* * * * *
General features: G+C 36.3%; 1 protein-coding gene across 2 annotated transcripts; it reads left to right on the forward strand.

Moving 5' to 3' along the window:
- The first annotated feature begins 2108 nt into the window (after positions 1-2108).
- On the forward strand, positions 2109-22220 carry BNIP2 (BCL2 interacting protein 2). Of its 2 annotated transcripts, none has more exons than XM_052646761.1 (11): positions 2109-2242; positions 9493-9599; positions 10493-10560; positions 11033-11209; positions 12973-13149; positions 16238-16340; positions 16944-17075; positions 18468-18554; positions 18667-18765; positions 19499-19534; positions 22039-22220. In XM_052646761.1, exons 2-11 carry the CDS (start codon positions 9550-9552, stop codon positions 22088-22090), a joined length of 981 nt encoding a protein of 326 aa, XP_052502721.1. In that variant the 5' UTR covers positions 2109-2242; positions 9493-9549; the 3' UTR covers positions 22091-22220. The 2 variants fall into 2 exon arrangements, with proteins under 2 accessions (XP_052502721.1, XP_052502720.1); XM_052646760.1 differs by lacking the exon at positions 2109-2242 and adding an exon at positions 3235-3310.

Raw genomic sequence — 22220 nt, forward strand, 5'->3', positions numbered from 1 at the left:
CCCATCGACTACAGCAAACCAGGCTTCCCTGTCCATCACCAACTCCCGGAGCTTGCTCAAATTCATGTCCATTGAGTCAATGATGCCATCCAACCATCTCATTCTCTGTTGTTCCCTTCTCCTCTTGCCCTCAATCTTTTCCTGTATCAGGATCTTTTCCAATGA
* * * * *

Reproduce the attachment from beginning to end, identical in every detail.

General features: G+C 36.3%; 1 protein-coding gene across 2 annotated transcripts; it reads left to right on the forward strand.

Moving 5' to 3' along the window:
- The first annotated feature begins 2108 nt into the window (after positions 1-2108).
- On the forward strand, positions 2109-22220 carry BNIP2 (BCL2 interacting protein 2). Of its 2 annotated transcripts, none has more exons than XM_052646761.1 (11): positions 2109-2242; positions 9493-9599; positions 10493-10560; positions 11033-11209; positions 12973-13149; positions 16238-16340; positions 16944-17075; positions 18468-18554; positions 18667-18765; positions 19499-19534; positions 22039-22220. In XM_052646761.1, exons 2-11 carry the CDS (start codon positions 9550-9552, stop codon positions 22088-22090), a joined length of 981 nt encoding a protein of 326 aa, XP_052502721.1. In that variant the 5' UTR covers positions 2109-2242; positions 9493-9549; the 3' UTR covers positions 22091-22220. The 2 variants fall into 2 exon arrangements, with proteins under 2 accessions (XP_052502721.1, XP_052502720.1); XM_052646760.1 differs by lacking the exon at positions 2109-2242 and adding an exon at positions 3235-3310.

Raw genomic sequence — 22220 nt, forward strand, 5'->3', positions numbered from 1 at the left:
CCCATCGACTACAGCAAACCAGGCTTCCCTGTCCATCACCAACTCCCGGAGCTTGCTCAAATTCATGTCCATTGAGTCAATGATGCCATCCAACCATCTCATTCTCTGTTGTTCCCTTCTCCTCTTGCCCTCAATCTTTTCCTGTATCAGGATCTTTTCCAATGA